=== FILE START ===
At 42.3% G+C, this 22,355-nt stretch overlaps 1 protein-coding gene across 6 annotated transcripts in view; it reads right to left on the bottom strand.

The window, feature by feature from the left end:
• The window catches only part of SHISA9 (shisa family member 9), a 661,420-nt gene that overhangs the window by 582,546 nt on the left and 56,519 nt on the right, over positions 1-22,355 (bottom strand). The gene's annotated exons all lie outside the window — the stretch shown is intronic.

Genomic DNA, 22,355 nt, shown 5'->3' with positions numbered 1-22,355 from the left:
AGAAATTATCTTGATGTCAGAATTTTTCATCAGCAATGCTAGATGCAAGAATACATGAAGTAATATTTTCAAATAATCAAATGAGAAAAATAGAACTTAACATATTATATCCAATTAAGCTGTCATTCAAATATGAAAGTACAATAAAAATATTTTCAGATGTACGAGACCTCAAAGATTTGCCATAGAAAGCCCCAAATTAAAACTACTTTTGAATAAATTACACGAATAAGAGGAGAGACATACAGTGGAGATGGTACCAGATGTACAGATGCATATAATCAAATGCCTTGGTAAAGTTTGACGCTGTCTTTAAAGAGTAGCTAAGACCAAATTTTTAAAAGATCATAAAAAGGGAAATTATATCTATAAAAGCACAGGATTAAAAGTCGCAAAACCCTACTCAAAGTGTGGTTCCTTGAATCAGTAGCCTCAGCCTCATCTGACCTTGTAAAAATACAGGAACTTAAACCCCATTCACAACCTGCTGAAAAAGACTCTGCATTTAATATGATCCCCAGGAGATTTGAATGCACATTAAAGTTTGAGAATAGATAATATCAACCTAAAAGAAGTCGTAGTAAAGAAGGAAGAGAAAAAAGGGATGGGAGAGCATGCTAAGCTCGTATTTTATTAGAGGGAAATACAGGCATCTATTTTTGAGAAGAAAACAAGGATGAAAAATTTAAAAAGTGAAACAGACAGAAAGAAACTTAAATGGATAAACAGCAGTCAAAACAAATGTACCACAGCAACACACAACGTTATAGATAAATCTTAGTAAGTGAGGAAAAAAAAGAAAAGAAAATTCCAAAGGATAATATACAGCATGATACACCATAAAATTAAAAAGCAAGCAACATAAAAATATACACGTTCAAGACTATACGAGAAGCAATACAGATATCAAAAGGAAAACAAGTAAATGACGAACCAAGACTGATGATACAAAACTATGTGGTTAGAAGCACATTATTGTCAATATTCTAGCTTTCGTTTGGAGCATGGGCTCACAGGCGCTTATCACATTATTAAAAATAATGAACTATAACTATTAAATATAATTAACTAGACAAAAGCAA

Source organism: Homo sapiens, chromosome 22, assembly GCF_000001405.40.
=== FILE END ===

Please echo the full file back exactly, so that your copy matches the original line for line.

At 42.3% G+C, this 22,355-nt stretch overlaps 1 protein-coding gene across 6 annotated transcripts in view; it reads right to left on the bottom strand.

The window, feature by feature from the left end:
• The window catches only part of SHISA9 (shisa family member 9), a 661,420-nt gene that overhangs the window by 582,546 nt on the left and 56,519 nt on the right, over positions 1-22,355 (bottom strand). The gene's annotated exons all lie outside the window — the stretch shown is intronic.

Genomic DNA, 22,355 nt, shown 5'->3' with positions numbered 1-22,355 from the left:
AGAAATTATCTTGATGTCAGAATTTTTCATCAGCAATGCTAGATGCAAGAATACATGAAGTAATATTTTCAAATAATCAAATGAGAAAAATAGAACTTAACATATTATATCCAATTAAGCTGTCATTCAAATATGAAAGTACAATAAAAATATTTTCAGATGTACGAGACCTCAAAGATTTGCCATAGAAAGCCCCAAATTAAAACTACTTTTGAATAAATTACACGAATAAGAGGAGAGACATACAGTGGAGATGGTACCAGATGTACAGATGCATATAATCAAATGCCTTGGTAAAGTTTGACGCTGTCTTTAAAGAGTAGCTAAGACCAAATTTTTAAAAGATCATAAAAAGGGAAATTATATCTATAAAAGCACAGGATTAAAAGTCGCAAAACCCTACTCAAAGTGTGGTTCCTTGAATCAGTAGCCTCAGCCTCATCTGACCTTGTAAAAATACAGGAACTTAAACCCCATTCACAACCTGCTGAAAAAGACTCTGCATTTAATATGATCCCCAGGAGATTTGAATGCACATTAAAGTTTGAGAATAGATAATATCAACCTAAAAGAAGTCGTAGTAAAGAAGGAAGAGAAAAAAGGGATGGGAGAGCATGCTAAGCTCGTATTTTATTAGAGGGAAATACAGGCATCTATTTTTGAGAAGAAAACAAGGATGAAAAATTTAAAAAGTGAAACAGACAGAAAGAAACTTAAATGGATAAACAGCAGTCAAAACAAATGTACCACAGCAACACACAACGTTATAGATAAATCTTAGTAAGTGAGGAAAAAAAAGAAAAGAAAATTCCAAAGGATAATATACAGCATGATACACCATAAAATTAAAAAGCAAGCAACATAAAAATATACACGTTCAAGACTATACGAGAAGCAATACAGATATCAAAAGGAAAACAAGTAAATGACGAACCAAGACTGATGATACAAAACTATGTGGTTAGAAGCACATTATTGTCAATATTCTAGCTTTCGTTTGGAGCATGGGCTCACAGGCGCTTATCACATTATTAAAAATAATGAACTATAACTATTAAATATAATTAACTAGACAAAAGCAA

Source organism: Homo sapiens, chromosome 22, assembly GCF_000001405.40.